Cream lyricist Pete Brown has died aged 82.
The singer, who was also a cult figure in British poetry, was responsible for writing the band’s most famous hits including ‘Sunshine Of Your Love’, ‘I Feel Free’ and ‘White Room’.
The family of his long-term late collaborator and late Cream member Jack Bruce wrote on social media: “We are extremely saddened to learn of the death of Jack’s long term friend and writing partner Pete Brown who passed away last night. We extend our sincere condolences to Pete’s wife Sheridan and Pete’s children as well as all his family and friends. Love from the Bruce family.”
He had been living with what he recently described as “various forms of cancer” for a number of years, according to The Guardian.
Following Cream’s breakup in 1968, Brown contributed to a number of Bruce’s solo albums including acclaimed debut ‘Songs For A Tailor’, a UK Top 10 hit in 1969, right up to ‘Silver Rails’ in 2014. Bruce passed away later that year aged 71.
We are extremely saddened to learn of the death of Jack’s long term friend and writing partner Pete Brown who passed away last night🌹
We extend our sincere condolences to Pete’s wife Sheridan and Pete’s children as well as all his family and friends. Love from the Bruce family🕊️ pic.twitter.com/WzdvF5XKOt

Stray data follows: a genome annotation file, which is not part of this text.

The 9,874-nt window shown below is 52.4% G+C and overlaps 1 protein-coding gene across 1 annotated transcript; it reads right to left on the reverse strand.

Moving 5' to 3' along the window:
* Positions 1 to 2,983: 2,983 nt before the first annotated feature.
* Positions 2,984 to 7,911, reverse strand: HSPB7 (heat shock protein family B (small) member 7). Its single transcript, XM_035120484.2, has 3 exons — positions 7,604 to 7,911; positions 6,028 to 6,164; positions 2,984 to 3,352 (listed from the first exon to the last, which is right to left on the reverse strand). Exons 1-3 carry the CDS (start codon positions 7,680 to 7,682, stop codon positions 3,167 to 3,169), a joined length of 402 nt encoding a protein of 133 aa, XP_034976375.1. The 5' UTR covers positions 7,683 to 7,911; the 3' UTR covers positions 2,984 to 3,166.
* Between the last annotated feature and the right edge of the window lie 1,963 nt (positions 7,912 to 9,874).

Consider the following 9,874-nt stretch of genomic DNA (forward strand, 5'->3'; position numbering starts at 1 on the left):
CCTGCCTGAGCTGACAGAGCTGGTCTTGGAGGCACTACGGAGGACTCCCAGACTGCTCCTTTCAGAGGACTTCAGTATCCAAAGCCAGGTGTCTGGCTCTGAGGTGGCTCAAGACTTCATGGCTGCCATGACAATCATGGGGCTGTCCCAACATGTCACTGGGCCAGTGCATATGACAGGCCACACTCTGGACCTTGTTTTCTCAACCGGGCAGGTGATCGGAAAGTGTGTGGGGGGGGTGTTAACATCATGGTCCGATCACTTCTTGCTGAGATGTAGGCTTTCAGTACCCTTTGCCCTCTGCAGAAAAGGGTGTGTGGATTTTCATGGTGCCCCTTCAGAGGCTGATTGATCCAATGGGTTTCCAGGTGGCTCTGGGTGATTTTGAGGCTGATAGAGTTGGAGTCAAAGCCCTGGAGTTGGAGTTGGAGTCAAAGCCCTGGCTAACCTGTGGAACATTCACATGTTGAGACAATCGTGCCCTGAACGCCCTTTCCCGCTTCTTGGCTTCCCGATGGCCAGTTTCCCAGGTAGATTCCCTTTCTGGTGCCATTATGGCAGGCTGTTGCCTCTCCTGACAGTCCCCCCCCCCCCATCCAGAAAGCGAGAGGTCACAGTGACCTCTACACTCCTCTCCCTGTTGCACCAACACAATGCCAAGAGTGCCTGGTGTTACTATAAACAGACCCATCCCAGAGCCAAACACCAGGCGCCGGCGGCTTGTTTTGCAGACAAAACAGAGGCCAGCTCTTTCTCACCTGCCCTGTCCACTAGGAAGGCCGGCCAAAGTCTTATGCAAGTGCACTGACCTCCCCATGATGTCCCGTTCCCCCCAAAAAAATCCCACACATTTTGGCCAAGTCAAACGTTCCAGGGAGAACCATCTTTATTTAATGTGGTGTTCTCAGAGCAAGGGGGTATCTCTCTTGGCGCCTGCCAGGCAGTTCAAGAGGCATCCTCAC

— Jack Bruce (@jackbrucemusic) May 20, 2023
He also fronted a number of his own projects, including The First Real Poetry Band, Pete Brown And His Battered Ornaments, and Piblokto. He also collaborated with blues musician Graham Bond and Procol Harum, and published a number of poetry books.
He also moved into script writing with his credits including the screenplay for children’s film Felix the Cat: The Movie in 1988.
In 2010 he wrote a memoir, White Rooms & Imaginary Westerns, and wrote lyrics for Procol Harum’s final album ‘Novum’ in 2017. Earlier this year he completed sessions for a planned solo album, entitled ‘Shadow Club’, featuring Eric Clapton and others.
Director Martin Scorsese was among his many admirers, deploying many of his Cream songs in films such as Goodfellas and Casino. “Pete was a great songwriter. Whenever the lyrics are repeated in my head … these images stay with me,” he said in the trailer for an as-yet-unreleased documentary about Brown.